Charlottesville, Virginia, a bastion of left-wing University elites, has a serious white-on-black racial discrimination problem.
Charlottesville, Virginia, a political stronghold of Marxist-leaning Democrat elected officials, has a serious white-on-black racial discrimination problem.
Charlottesville, Virginia, a politically enlightened community, which voted 80% Democrat in the most recent State and Federal elections, has a serious white-on-black racial discrimination problem.
Charlottesville, Virginia is a community apparently populated with liberal white racists. Or so implies University of Virginia Professor Walt Heinecke’s recent proposal to Charlottesville City Council: Charlottesville Commission on Human Rights, Diversity, and Race Relations
According to Heinecke’s report, Charlottesville, Virginia’s serious white-on-black racial discrimination problem is manifested in racially prejudicial hiring practices in private employment—practices that cannot effectively be addressed by existing State and Federal equal-employment laws.
According to Heinecke’s report, Charlottesville, Virginia’s serious white-on-black racial discrimination problem is manifested in racially prejudicial rental practices in private housing—practices that cannot effectively be addressed by existing State and Federal fair-housing laws.
And, most surprisingly (to some), community conversations suggest that Charlottesville, Virginia’s serious white-on-black racial discrimination problem is manifested in racially prejudicial employment practices inside Charlottesville City Hall—an institution run by Democrats and for Democrats essentially since its inception.
Professor Heinecke envisions the proposed Human Rights Commission as a government-appointed body endowed with investigative, prosecutorial, and judicial powers—a body empowered to impose fines and condemn with public consternation “convicted” transgressors deemed “guilty” by Commission appointees.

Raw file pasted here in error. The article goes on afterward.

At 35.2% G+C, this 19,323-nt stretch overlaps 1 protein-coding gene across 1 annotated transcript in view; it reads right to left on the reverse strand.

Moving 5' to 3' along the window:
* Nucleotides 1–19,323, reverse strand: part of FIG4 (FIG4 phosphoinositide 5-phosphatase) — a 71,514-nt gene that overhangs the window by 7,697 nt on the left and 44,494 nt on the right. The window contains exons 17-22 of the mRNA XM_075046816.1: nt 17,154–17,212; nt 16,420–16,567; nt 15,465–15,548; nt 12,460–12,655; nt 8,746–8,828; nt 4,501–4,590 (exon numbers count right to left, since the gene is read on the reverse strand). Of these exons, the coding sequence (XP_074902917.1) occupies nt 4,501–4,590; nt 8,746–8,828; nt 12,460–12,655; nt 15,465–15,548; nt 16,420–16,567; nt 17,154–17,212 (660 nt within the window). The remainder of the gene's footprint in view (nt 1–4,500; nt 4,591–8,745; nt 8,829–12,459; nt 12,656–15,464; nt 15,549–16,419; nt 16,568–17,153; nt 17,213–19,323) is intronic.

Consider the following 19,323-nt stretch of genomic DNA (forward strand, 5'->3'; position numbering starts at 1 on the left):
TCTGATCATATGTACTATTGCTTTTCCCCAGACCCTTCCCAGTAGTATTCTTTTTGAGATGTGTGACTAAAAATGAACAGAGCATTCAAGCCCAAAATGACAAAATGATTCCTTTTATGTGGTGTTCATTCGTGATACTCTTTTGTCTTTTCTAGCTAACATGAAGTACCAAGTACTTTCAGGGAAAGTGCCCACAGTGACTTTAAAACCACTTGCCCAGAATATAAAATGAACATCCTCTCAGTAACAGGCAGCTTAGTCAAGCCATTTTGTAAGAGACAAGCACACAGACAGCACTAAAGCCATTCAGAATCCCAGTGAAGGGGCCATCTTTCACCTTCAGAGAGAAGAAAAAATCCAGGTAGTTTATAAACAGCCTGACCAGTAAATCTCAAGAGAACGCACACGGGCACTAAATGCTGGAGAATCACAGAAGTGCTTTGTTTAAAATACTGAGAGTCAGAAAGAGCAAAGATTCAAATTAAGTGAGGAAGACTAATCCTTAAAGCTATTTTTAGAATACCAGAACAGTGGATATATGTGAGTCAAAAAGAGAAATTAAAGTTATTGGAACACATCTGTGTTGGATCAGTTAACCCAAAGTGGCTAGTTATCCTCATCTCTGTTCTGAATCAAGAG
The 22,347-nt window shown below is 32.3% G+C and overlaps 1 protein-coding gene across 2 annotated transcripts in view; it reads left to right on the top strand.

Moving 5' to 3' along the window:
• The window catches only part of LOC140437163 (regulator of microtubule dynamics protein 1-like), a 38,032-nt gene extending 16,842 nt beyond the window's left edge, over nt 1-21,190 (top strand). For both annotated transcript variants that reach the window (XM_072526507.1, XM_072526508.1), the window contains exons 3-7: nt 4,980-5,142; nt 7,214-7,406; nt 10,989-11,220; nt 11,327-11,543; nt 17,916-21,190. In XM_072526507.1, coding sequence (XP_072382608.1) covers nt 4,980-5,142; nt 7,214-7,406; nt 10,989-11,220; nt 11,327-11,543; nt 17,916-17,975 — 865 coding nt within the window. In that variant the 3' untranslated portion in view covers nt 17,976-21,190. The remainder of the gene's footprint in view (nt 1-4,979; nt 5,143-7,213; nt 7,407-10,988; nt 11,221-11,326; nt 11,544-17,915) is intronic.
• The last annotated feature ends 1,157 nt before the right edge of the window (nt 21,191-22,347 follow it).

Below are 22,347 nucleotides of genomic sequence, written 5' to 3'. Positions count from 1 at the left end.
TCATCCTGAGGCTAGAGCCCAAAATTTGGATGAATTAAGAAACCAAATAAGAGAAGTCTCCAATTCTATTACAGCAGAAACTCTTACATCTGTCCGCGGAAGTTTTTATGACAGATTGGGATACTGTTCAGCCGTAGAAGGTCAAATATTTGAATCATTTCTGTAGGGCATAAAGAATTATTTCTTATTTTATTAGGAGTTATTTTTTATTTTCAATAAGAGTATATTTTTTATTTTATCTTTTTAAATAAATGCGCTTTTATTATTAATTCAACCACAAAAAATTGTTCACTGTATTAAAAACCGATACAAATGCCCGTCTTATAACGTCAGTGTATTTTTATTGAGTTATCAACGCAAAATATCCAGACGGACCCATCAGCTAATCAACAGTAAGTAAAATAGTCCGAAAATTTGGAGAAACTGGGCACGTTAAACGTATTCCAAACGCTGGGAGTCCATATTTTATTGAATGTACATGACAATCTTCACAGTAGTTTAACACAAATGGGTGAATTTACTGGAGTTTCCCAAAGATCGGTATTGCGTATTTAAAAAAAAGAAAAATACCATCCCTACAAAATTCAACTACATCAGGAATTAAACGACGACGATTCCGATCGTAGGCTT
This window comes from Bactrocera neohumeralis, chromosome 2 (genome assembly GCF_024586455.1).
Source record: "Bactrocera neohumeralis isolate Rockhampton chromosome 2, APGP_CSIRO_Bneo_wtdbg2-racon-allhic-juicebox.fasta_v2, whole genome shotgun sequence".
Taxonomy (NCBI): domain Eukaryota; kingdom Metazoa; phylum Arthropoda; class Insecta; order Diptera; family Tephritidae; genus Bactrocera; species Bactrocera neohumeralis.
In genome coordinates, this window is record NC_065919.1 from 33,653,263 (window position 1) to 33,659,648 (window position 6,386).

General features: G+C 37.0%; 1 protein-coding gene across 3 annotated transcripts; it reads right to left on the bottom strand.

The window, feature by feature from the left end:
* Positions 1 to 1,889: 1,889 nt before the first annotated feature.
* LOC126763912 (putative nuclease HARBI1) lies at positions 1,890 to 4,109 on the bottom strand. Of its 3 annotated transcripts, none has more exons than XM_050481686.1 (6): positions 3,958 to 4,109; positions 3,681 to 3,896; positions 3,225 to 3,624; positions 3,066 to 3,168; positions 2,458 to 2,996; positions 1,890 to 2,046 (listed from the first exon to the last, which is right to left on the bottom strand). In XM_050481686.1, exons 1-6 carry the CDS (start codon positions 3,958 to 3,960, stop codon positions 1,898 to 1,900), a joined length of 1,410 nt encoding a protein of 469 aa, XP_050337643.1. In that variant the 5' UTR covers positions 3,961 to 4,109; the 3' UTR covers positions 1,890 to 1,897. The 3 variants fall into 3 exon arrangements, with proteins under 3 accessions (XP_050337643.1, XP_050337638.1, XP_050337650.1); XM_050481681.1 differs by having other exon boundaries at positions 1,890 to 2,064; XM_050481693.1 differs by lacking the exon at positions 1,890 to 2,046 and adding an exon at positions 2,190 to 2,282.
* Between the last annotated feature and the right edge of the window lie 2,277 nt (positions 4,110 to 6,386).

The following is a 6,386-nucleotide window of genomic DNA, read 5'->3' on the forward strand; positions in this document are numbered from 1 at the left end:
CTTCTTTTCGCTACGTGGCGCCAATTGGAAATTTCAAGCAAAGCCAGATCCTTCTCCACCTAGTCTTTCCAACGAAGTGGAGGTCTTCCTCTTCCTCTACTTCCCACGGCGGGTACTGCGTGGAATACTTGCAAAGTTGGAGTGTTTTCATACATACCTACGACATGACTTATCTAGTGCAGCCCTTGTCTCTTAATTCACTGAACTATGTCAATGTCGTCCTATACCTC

While Charlottesville City Hall was the only named violator of existing equal-opportunity statutes during a recent City Council discussion on racism, that avowedly racist institution apparently is exempt from prosecution under Heinecke’s plan:
To engage in anti-discrimination enforcement activities including the investigation and resolution of claims of discrimination in private employment and housing as defined by a new City Ordinance. The Commission would have the power to hold hearings, conduct investigations, issue reports, impose fines and remedies. We recommend that the Commission should be structured to be eligible for designation as a Fair Employment Practices Agency (FEPA) in a contract with the U.S. Equal Employment Opportunity Commission (EEOC). That means it would receive and process complaints of discrimination in private employment from residents of Charlottesville. [emphasis added]
How could Charlottesville City Hall, arguably the City’s most egregious and prodigious racial offender—an organization that allegedly has institutionalized racist employment practices—be exempt from the Commission’s mandate?
According to Mayor Satyendra Huja, it will not. In January 23 interview on WINA’s The Schilling Show, Huja categorically stated that he would not support Heinecke’s proposal if the Commission exempted government from its purview:
SCHILLING: Why would we exempt the government [from Charlottesville Human Rights Commission oversight] when they are acknowledged as a problem by at least several councilors? Or do you disagree with that?
HUJA: I don’t think, uh, I was unaware that the government was exempt from any consternation…
SCHILLING: Oh, they were. Go read, uh, go read Mr. Heinecke’s proposal. It exempts the government; it is only…
HUJA: I see no reason…
SCHILLING: It is only for private landlords and private businesses
HUJA: I see no reason if you’re going to have commission, uh, the government should be exempt. Uh, no reason for it.
SCHILLING: So you wouldn’t support it under any circumstances if the government was exempt?
HUJA: Well, uh, shouldn’t be exempt.
SCHILLING: So you wouldn’t support it under any circumstances if the government was exempt? In this final proposal, if it came before you, you wouldn’t do that.
HUJA: I, I don’t understand why government is exempt; I don’t see any reason.
SCHILLING: Okay, so you wouldn’t support it.
Hear the Huja/Schilling exchange on the proposed exclusion of government from Human Rights Commission purview:[audio:https://www.schillingshow.com/wp-content/uploads/2012/01/Huja-Wont-Support-Commission.mp3|titles=Huja Wont Support Commission]
Given Mayor Huja’s additional stated concerns about the $200,000-$300,000 annual cost of the Commission on Human Rights and the lack of data to support its necessity, Heinecke’s current proposal may be DOA before Charlottesville City Council without significant modification.
Regardless of Council’s ultimate action on Heinecke’s remedial proposition, the question remains: Why would Professor Heinecke and his Community Dialogue on Race “working group” champion a proposal that exempts Charlottesville City Hall, purportedly the city’s most notorious racial malefactor?
(Satyendra Huja photo courtesy of Charlottesville Tomorrow.)